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Edited by Arthur Pollard
Categories: 16th Century, Christianity
Publisher: Carcanet Press
Paperback (140 pages)
(Pub. Apr 2000)
Now what shall we say of these rich citizens of London? what shall we say of them? Shall I call them proud men of London, malicious men of London, merciless men of London? No, no, I may not say so; they will be offended with me then. Yet must I speak. For is there not reigning in London as much pride, as much covetousness, as much cruelty, as much oppression, and as much superstition, as was in Nebo?
from 'The Sermon of the Plough'
Hugh Latimer (1490-1555), with Cranmer and Ridley, is remembered as one of the most notable martyrs of the Reformation. He was utterly fearless in an age of grim persecutions, more noted for candour than tact. Once he had been convinced of the truth of the movement for reform, nothing could prevent him from declaring it. But he was as much concerned about the social evils of his time as about theological verities. Above all, he could communicate his beliefs with superb assurance. In forceful language, interspersed with homely images and references to his own everyday experiences, he made sure that his audience, whether King and court or rural peasantry, was left in no doubt of his meaning. He knew what men felt, without sparing their feelings. Latimer's is as much a living voice today as it was in his own time.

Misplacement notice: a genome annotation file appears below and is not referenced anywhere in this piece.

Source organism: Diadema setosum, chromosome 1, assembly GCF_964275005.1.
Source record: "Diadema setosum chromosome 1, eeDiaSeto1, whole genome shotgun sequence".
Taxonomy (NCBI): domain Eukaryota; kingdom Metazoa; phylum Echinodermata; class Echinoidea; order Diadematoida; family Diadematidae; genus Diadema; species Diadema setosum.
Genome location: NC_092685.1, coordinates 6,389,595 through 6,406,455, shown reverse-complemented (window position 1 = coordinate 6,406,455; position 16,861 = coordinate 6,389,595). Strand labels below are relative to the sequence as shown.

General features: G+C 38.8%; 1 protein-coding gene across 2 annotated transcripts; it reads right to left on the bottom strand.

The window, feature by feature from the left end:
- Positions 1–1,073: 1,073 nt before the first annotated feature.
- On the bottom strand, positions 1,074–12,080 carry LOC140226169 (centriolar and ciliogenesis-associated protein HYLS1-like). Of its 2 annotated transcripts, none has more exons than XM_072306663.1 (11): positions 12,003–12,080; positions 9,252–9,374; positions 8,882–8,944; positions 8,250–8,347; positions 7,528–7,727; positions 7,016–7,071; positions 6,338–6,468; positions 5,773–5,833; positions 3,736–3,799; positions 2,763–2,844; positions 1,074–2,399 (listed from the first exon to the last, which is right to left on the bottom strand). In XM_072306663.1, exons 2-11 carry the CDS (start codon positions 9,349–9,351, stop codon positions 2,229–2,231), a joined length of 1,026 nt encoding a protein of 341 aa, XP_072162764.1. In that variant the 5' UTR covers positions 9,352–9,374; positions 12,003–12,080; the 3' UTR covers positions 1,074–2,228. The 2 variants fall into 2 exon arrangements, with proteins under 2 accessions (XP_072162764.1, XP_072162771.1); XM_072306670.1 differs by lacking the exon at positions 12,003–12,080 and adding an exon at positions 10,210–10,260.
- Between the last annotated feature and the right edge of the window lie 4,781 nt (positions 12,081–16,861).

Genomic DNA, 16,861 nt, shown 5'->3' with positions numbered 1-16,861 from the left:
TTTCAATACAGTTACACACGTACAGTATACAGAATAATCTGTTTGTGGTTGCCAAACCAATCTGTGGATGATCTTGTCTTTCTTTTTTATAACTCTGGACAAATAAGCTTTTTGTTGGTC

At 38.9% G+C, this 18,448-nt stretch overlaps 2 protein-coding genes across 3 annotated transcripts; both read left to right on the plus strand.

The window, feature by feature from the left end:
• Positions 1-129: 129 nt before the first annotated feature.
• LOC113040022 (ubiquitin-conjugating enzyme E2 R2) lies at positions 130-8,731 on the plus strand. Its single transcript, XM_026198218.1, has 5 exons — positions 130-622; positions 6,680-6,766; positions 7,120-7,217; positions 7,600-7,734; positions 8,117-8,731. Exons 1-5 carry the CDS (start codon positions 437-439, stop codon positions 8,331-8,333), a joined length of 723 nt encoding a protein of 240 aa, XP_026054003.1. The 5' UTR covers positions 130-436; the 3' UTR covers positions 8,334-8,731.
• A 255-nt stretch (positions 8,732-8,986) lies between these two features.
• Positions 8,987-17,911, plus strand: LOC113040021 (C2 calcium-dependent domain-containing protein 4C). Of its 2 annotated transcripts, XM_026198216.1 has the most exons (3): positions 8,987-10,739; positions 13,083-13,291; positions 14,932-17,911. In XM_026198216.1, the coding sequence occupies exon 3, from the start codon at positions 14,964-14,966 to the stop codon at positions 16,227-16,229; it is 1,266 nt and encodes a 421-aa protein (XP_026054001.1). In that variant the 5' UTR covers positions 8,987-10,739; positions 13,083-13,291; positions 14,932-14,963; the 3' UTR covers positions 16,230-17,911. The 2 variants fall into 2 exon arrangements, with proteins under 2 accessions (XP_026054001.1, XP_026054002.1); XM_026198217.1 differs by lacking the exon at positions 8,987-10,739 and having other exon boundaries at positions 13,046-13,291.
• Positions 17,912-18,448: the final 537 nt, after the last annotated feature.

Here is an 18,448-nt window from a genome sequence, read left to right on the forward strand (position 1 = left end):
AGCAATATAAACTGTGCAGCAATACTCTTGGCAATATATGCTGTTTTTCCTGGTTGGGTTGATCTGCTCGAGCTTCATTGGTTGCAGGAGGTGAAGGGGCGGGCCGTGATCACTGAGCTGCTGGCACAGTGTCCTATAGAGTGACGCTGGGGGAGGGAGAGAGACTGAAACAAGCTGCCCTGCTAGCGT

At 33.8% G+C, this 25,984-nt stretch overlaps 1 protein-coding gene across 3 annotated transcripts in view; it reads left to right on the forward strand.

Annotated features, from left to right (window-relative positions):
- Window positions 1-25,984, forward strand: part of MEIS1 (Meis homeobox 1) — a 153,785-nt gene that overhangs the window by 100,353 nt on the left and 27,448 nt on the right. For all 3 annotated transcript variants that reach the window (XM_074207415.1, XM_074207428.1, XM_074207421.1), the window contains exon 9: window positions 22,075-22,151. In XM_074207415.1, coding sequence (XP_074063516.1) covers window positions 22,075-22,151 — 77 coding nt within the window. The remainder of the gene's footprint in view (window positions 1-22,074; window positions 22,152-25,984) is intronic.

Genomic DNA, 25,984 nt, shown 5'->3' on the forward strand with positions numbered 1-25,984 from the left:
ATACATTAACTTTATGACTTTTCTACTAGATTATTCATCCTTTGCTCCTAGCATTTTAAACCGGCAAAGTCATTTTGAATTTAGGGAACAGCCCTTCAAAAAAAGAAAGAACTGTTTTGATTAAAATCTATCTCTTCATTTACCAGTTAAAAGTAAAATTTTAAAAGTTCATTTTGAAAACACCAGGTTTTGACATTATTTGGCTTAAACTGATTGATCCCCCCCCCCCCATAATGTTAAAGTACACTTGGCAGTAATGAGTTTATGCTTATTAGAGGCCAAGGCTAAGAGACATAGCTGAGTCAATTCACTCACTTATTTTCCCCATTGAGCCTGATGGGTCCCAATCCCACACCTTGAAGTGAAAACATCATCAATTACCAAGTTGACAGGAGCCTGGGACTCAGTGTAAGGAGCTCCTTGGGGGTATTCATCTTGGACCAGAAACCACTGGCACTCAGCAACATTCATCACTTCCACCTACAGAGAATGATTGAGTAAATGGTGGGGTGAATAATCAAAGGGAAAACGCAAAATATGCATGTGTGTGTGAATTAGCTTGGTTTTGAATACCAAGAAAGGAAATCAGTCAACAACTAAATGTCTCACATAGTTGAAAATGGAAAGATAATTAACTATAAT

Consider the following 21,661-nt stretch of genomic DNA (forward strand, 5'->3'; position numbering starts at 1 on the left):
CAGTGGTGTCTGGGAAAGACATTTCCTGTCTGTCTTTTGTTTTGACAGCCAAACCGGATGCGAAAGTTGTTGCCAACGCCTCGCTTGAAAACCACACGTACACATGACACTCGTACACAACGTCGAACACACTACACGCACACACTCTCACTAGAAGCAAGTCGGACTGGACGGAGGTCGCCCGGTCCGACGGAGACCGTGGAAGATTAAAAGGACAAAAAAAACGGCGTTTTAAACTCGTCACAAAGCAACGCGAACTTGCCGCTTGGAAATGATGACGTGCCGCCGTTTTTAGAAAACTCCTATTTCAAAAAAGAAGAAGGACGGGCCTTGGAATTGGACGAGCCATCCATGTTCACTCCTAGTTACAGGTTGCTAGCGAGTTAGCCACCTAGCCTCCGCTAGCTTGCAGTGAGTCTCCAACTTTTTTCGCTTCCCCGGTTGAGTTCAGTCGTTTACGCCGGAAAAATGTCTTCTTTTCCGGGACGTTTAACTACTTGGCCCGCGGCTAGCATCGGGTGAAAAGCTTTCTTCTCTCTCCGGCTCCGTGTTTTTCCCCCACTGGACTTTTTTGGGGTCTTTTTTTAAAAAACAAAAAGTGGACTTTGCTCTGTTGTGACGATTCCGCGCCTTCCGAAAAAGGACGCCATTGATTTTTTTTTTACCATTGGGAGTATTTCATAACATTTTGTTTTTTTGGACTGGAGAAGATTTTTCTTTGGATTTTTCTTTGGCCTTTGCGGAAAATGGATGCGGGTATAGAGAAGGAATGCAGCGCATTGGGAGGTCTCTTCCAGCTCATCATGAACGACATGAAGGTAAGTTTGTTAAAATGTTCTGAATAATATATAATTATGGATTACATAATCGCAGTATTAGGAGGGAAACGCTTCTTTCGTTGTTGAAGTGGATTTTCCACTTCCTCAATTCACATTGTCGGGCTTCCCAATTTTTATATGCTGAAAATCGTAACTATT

ARTHUR POLLARD edited selections from Richard Hooker's Ecclesiastical Polity for FyfieldBooks. He was educated at Leeds and Oxford and taught at Manchester before becoming Professor of English at Hull in 1967. Since his retirement he has continued to research and publish in Victorian studies and in the area of religion. In 1966 he was Literary Editor of the Anglican Hymn Book.
Table of Contents
The First Sermon on the Card (1529)
The Second Sermon to Convocation (1536)
The Sermon on the Plough (1548)
The Fifth Sermon before Edward VI (1549)
The Seventh Sermon before Edward VI (1549)
The Last Sermon before Edward VI (1550)
The First Sermon on the Lord's Prayer (1552)
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